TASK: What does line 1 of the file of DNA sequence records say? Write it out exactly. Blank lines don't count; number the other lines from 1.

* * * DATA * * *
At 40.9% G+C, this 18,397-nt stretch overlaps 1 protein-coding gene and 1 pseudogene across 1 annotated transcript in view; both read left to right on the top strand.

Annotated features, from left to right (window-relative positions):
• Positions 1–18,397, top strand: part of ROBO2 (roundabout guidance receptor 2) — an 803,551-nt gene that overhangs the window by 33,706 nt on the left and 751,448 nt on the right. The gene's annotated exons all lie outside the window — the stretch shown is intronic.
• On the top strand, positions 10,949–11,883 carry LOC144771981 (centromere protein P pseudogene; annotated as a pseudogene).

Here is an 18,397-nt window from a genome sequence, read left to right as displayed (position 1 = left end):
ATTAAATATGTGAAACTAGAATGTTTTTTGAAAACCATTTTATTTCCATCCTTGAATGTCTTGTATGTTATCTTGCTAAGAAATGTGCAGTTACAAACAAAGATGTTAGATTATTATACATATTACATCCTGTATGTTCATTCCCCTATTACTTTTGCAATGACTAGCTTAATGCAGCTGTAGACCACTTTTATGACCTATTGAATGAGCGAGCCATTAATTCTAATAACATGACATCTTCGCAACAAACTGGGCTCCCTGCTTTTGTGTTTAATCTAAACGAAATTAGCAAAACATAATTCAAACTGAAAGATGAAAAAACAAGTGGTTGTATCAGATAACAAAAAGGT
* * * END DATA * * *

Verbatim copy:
At 40.9% G+C, this 18,397-nt stretch overlaps 1 protein-coding gene and 1 pseudogene across 1 annotated transcript in view; both read left to right on the top strand.